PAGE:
Political correctness has truly gone too far in the UK. Despite the core audience being 87.5% male, a PC Specialist ad has been banned for perpetuating “harmful gender stereotypes”.
The commercial isn’t diverse enough featuring a white man, a black man and an Asian man.
The UK’s Advertising Standards Authority (UK’s regulator of advertising) banned ad after just eight “deeply offended” people complained.
Just recently, a Volkswagen commercial ad was also banned in the UK for violating “gender stereotypes” because it showed a woman caring for a baby.
The UK’s Advertising Standards Authority also banned a commercial with a sexy female mechanic after a single complaint because it could cause “offense” and was sexually suggestive.
There are no restrictions on ads showing obese people, although commercials featuring slender women working out are banned.
Commercials that reinforce negative gender stereotypes against men, such as one about “manspreading” on the London Underground, are apparently fine.
The ASA also banned the ad on grounds that the phrase “girl boss” was sexist.
Just last year ASA didn’t like an innocent phrase “You do the girl boss thing, we’ll do the SEO thing.”
A freelancers website was forced to apologise and retrained its advertising staff on using sensitive language after publishing an advertisement with the word “girl” in it.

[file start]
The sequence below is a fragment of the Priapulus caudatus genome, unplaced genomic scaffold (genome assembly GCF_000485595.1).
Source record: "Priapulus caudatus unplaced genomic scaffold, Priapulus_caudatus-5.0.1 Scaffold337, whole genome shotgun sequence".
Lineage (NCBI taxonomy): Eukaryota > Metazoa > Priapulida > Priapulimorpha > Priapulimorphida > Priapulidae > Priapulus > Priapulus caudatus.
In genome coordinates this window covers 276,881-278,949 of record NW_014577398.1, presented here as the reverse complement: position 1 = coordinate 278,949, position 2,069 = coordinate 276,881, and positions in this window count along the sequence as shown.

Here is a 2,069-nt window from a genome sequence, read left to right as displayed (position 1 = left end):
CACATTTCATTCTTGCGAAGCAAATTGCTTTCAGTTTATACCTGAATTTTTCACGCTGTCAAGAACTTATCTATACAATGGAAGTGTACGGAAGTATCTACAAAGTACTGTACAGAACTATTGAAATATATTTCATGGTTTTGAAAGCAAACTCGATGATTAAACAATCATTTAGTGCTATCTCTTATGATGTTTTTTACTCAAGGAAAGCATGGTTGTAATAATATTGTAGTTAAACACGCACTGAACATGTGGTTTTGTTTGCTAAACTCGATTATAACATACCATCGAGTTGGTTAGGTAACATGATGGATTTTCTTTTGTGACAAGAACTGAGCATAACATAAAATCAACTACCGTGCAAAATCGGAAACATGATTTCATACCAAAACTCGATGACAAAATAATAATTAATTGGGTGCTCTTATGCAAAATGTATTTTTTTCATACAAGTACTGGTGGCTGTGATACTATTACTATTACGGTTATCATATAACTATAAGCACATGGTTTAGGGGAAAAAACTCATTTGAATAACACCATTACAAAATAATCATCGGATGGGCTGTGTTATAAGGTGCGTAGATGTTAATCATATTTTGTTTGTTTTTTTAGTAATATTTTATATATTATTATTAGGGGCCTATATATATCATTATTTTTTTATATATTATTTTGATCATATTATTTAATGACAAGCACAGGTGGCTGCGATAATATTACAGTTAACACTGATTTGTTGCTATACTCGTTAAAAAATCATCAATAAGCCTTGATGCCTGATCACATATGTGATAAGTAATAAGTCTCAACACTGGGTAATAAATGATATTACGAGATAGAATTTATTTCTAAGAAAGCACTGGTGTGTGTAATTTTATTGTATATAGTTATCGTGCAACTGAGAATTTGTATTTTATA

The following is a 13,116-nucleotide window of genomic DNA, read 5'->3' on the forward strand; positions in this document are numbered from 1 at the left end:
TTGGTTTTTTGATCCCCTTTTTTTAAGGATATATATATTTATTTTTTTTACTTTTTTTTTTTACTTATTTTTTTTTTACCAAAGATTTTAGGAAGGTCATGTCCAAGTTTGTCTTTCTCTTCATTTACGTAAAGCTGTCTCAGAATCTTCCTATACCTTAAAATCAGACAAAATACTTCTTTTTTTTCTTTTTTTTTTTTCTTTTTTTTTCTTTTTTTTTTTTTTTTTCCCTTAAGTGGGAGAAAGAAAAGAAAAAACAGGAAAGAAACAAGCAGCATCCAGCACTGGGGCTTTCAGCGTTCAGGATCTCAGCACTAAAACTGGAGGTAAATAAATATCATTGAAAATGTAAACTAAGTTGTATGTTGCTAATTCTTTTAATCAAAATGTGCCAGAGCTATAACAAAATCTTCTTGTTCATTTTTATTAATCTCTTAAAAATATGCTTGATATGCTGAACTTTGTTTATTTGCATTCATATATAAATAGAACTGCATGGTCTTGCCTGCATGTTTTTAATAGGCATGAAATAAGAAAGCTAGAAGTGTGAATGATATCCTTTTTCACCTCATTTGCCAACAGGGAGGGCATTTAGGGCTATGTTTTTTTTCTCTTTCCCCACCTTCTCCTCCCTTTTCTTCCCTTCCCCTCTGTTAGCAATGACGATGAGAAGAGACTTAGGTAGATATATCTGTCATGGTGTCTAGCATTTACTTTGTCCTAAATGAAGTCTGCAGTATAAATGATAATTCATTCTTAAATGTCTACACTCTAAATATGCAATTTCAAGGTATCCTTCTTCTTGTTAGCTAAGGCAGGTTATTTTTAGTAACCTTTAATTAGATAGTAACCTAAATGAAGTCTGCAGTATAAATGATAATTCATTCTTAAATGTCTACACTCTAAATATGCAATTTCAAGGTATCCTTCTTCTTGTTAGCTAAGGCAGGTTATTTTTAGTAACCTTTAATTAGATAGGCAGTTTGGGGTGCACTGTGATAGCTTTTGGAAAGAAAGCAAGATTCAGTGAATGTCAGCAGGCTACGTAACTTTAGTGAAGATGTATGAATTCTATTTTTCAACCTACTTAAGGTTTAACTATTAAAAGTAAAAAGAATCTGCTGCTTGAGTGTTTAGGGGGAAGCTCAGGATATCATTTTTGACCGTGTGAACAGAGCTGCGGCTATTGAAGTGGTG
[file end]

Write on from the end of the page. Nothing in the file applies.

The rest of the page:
Initially, the website defended the ad, saying that the phrase “girl boss” was popularised by American businesswoman Sophia Amoruso, who used the term as the title of her New York Times best-seller list book and in her other multimedia ventures and appearances.
The UK’s regulator banned it on grounds that the phrase “girl boss” was sexist. Upholding the total of 19 complaints about the ad.
The ASA said “it perpetuated harmful gender stereotypes” by presenting a “patronising” depiction of women who run businesses, according to the Evening Standard.
Political correctness gone too far? “Brown bag,” “citizens’ a no-no”!
Another example of crazy political correctness comes from Seattle.
A memo to public affairs officers at Seattle city agencies pointed out that the terms “brown bag” and “citizens” could be offensive to some.
Usually, “brown bag” refers to a bring-your-own lunch event or simply a sack lunch. Seattle Mayor Mike McGinn has had frequent so-called brown-bag lunch events with media or the public.
But the term “brown bag” also refers to intra-racial discrimination from the segregation era. African-Americans used a “brown bag test” to discriminate against other African-Americans. Those with skin darker than the color of a paper bag were not allowed to join elite clubs and churches.
“For me it’s not a negative connotation, says Cheryl Shaw an African-American who lives in Seattle, “but you have to be careful with whom you’re speaking to about that.”
Another African-American from Seattle, Javon Buckley, believes the term has its origins in the way slave masters used to divide their slaves against each other. But he doesn’t take offense to the term now.
“The color of the bag is brown; there’s nothing else to it,” he said. “It’s pretty clean-cut to me.”
What do you think? What terms do you find offensive? Please, leave your comments below.
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